Brampton-based Loblaw vows to eliminate food and plastic waste from landfill
Published March 28, 2022 at 10:29 am
Brampton-based Loblaw says it will eliminate food and plastic waste that would normaly head to landfill.
One of Canada’s largest food retailers, Loblaws the move is one of many long-term programs now in place to meet corporate environmental commitments.
The company expects to hit the plastic diversion goal by 2025 and the food elimination five years later.
“As a multi-generational, family company, with the country’s largest network of corporate and independent grocery and drug stores, Loblaw is uniquely positioned to make an impact on the issues that matter most to Canadians,” reads a statement released by the company.
Other commitments include ensuring that all plastic used in company brands, such as President’ Choice, will become reusable or recyclable by 2025. As well, Loblaws says it will move to a zero-emissions truck fleet by 2030.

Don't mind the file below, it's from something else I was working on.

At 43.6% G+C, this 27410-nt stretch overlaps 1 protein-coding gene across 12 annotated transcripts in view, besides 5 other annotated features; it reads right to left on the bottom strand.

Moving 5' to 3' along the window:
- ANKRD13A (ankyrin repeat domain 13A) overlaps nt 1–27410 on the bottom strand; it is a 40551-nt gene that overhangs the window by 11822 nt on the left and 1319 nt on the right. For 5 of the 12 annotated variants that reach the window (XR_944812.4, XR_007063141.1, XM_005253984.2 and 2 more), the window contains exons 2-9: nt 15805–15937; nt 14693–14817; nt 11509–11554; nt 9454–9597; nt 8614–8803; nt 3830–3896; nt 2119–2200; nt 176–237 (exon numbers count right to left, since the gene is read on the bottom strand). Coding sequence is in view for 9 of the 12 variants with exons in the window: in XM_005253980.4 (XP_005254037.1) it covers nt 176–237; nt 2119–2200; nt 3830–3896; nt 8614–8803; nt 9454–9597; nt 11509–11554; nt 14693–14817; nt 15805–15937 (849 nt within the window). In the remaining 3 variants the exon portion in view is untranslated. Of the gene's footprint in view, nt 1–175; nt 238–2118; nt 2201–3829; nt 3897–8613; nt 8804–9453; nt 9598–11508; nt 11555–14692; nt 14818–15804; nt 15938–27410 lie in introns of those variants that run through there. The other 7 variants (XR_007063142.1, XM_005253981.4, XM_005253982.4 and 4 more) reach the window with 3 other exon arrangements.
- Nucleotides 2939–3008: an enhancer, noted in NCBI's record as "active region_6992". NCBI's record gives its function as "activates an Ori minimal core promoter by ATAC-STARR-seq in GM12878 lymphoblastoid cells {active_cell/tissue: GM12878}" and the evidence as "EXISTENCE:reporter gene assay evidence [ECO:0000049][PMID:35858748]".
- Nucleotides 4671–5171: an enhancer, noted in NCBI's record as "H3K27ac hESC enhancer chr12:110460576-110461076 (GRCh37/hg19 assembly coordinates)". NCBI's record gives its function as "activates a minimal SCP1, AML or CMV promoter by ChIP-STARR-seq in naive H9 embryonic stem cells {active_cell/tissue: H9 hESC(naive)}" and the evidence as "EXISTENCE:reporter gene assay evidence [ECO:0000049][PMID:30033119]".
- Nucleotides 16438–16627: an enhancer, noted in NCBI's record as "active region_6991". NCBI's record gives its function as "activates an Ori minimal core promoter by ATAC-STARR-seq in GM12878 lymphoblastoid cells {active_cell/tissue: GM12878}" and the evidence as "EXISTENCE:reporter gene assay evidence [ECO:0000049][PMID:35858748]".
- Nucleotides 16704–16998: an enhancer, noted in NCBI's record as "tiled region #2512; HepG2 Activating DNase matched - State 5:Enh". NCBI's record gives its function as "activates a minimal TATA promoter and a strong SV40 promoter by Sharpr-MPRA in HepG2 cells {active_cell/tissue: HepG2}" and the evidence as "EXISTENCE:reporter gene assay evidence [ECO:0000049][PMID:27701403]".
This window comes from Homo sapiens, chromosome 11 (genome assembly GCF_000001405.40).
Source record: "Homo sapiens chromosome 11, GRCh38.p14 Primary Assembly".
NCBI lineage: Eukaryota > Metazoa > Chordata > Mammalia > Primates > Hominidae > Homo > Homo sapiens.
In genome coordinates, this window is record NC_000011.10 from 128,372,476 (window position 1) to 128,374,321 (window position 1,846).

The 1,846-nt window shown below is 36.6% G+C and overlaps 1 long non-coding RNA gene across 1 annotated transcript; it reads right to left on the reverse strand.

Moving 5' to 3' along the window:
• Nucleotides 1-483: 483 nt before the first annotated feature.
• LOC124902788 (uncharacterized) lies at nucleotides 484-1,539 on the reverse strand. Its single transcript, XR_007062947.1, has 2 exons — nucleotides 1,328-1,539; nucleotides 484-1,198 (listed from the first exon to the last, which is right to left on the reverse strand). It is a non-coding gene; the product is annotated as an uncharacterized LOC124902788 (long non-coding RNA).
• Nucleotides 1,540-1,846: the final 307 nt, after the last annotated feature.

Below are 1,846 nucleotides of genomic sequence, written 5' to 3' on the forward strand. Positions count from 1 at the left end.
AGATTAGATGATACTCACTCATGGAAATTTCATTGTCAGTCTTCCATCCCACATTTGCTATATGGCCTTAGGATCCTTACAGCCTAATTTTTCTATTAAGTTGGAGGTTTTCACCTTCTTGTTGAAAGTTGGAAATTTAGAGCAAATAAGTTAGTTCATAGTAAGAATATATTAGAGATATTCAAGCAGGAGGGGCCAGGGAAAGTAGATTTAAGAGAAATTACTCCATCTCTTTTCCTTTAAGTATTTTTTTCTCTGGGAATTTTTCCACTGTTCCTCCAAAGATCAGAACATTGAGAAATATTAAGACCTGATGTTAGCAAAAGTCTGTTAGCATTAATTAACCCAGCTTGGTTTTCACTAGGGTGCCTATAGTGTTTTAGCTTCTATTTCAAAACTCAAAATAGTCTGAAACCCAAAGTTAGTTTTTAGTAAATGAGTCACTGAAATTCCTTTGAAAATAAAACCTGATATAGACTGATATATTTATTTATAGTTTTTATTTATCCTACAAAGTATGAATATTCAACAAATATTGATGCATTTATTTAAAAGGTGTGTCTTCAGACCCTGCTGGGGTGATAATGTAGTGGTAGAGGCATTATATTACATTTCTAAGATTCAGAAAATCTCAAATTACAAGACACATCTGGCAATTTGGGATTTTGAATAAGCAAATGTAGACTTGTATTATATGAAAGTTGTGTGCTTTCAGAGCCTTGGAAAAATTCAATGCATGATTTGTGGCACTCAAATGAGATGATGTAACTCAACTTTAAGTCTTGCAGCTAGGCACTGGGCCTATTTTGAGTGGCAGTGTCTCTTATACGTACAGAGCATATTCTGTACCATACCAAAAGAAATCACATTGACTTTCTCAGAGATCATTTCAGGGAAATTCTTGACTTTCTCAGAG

In 2016 the company said it aimed to reduce corporate carbon emissions by 30 per cent by 2030, but met that goal 10 years sooner due to advancements in energy management. The success it has been able to achieve so far has prompted the renewed environmental commitment.
“Having met major milestones reducing our carbon footprint and waste, we are now squarely focused on the next challenge — net-zero,” said Galen G. Weston, President and Chairman, Loblaw Companies Limited. “It will see us deploy electric trucks, efficient heating and cooling, alternative energy, and innovative methods ahead. The need for action is as clear as our ambition, and it reflects the long-term vision our company has held across generations.”
Loblaws has stores across the country including President’s Choice, No Name, Loblaws, Shoppers Drug Mart, No Frills, Real Canadian Superstore, T&T, Joe Fresh, PC Express and PC Financial.
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